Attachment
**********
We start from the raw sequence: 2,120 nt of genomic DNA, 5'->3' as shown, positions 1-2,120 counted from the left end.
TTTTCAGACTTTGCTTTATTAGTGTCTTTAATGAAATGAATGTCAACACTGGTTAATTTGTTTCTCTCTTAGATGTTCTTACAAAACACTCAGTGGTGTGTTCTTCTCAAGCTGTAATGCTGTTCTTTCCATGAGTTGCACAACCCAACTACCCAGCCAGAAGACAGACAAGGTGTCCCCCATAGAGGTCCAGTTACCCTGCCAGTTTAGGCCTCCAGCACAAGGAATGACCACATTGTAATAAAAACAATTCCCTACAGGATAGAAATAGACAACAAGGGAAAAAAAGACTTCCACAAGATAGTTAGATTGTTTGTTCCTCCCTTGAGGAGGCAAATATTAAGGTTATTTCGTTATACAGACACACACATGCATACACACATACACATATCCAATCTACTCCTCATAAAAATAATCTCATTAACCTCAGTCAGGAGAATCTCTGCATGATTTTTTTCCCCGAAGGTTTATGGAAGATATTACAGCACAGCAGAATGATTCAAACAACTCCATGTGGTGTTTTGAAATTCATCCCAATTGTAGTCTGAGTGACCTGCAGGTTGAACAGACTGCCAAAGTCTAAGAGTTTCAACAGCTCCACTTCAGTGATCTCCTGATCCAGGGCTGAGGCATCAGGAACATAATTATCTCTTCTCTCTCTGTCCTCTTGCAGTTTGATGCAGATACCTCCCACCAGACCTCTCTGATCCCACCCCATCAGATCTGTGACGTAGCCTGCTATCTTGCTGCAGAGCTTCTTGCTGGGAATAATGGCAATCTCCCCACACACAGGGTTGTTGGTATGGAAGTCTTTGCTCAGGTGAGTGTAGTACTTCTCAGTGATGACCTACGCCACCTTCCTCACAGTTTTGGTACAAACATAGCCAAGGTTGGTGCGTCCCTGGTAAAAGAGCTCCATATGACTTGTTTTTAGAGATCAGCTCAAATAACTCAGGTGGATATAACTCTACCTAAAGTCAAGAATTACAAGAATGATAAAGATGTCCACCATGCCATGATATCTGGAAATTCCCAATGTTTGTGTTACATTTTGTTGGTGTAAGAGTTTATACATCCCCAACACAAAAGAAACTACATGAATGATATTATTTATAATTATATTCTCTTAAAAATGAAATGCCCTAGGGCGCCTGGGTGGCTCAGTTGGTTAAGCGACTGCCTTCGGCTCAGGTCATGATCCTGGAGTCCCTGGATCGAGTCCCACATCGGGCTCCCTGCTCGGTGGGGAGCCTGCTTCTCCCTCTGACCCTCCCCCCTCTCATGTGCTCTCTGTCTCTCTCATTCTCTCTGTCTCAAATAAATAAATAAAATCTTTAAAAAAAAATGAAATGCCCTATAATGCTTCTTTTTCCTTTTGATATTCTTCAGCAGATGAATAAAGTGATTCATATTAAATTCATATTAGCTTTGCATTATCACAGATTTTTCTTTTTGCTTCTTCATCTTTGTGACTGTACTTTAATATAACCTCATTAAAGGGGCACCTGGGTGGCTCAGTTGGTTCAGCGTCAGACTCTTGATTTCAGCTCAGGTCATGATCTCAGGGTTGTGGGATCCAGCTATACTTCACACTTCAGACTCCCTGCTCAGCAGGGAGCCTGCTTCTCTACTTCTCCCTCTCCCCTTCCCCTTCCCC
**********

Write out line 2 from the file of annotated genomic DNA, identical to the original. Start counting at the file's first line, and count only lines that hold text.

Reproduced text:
TTTTCAGACTTTGCTTTATTAGTGTCTTTAATGAAATGAATGTCAACACTGGTTAATTTGTTTCTCTCTTAGATGTTCTTACAAAACACTCAGTGGTGTGTTCTTCTCAAGCTGTAATGCTGTTCTTTCCATGAGTTGCACAACCCAACTACCCAGCCAGAAGACAGACAAGGTGTCCCCCATAGAGGTCCAGTTACCCTGCCAGTTTAGGCCTCCAGCACAAGGAATGACCACATTGTAATAAAAACAATTCCCTACAGGATAGAAATAGACAACAAGGGAAAAAAAGACTTCCACAAGATAGTTAGATTGTTTGTTCCTCCCTTGAGGAGGCAAATATTAAGGTTATTTCGTTATACAGACACACACATGCATACACACATACACATATCCAATCTACTCCTCATAAAAATAATCTCATTAACCTCAGTCAGGAGAATCTCTGCATGATTTTTTTCCCCGAAGGTTTATGGAAGATATTACAGCACAGCAGAATGATTCAAACAACTCCATGTGGTGTTTTGAAATTCATCCCAATTGTAGTCTGAGTGACCTGCAGGTTGAACAGACTGCCAAAGTCTAAGAGTTTCAACAGCTCCACTTCAGTGATCTCCTGATCCAGGGCTGAGGCATCAGGAACATAATTATCTCTTCTCTCTCTGTCCTCTTGCAGTTTGATGCAGATACCTCCCACCAGACCTCTCTGATCCCACCCCATCAGATCTGTGACGTAGCCTGCTATCTTGCTGCAGAGCTTCTTGCTGGGAATAATGGCAATCTCCCCACACACAGGGTTGTTGGTATGGAAGTCTTTGCTCAGGTGAGTGTAGTACTTCTCAGTGATGACCTACGCCACCTTCCTCACAGTTTTGGTACAAACATAGCCAAGGTTGGTGCGTCCCTGGTAAAAGAGCTCCATATGACTTGTTTTTAGAGATCAGCTCAAATAACTCAGGTGGATATAACTCTACCTAAAGTCAAGAATTACAAGAATGATAAAGATGTCCACCATGCCATGATATCTGGAAATTCCCAATGTTTGTGTTACATTTTGTTGGTGTAAGAGTTTATACATCCCCAACACAAAAGAAACTACATGAATGATATTATTTATAATTATATTCTCTTAAAAATGAAATGCCCTAGGGCGCCTGGGTGGCTCAGTTGGTTAAGCGACTGCCTTCGGCTCAGGTCATGATCCTGGAGTCCCTGGATCGAGTCCCACATCGGGCTCCCTGCTCGGTGGGGAGCCTGCTTCTCCCTCTGACCCTCCCCCCTCTCATGTGCTCTCTGTCTCTCTCATTCTCTCTGTCTCAAATAAATAAATAAAATCTTTAAAAAAAAATGAAATGCCCTATAATGCTTCTTTTTCCTTTTGATATTCTTCAGCAGATGAATAAAGTGATTCATATTAAATTCATATTAGCTTTGCATTATCACAGATTTTTCTTTTTGCTTCTTCATCTTTGTGACTGTACTTTAATATAACCTCATTAAAGGGGCACCTGGGTGGCTCAGTTGGTTCAGCGTCAGACTCTTGATTTCAGCTCAGGTCATGATCTCAGGGTTGTGGGATCCAGCTATACTTCACACTTCAGACTCCCTGCTCAGCAGGGAGCCTGCTTCTCTACTTCTCCCTCTCCCCTTCCCCTTCCCC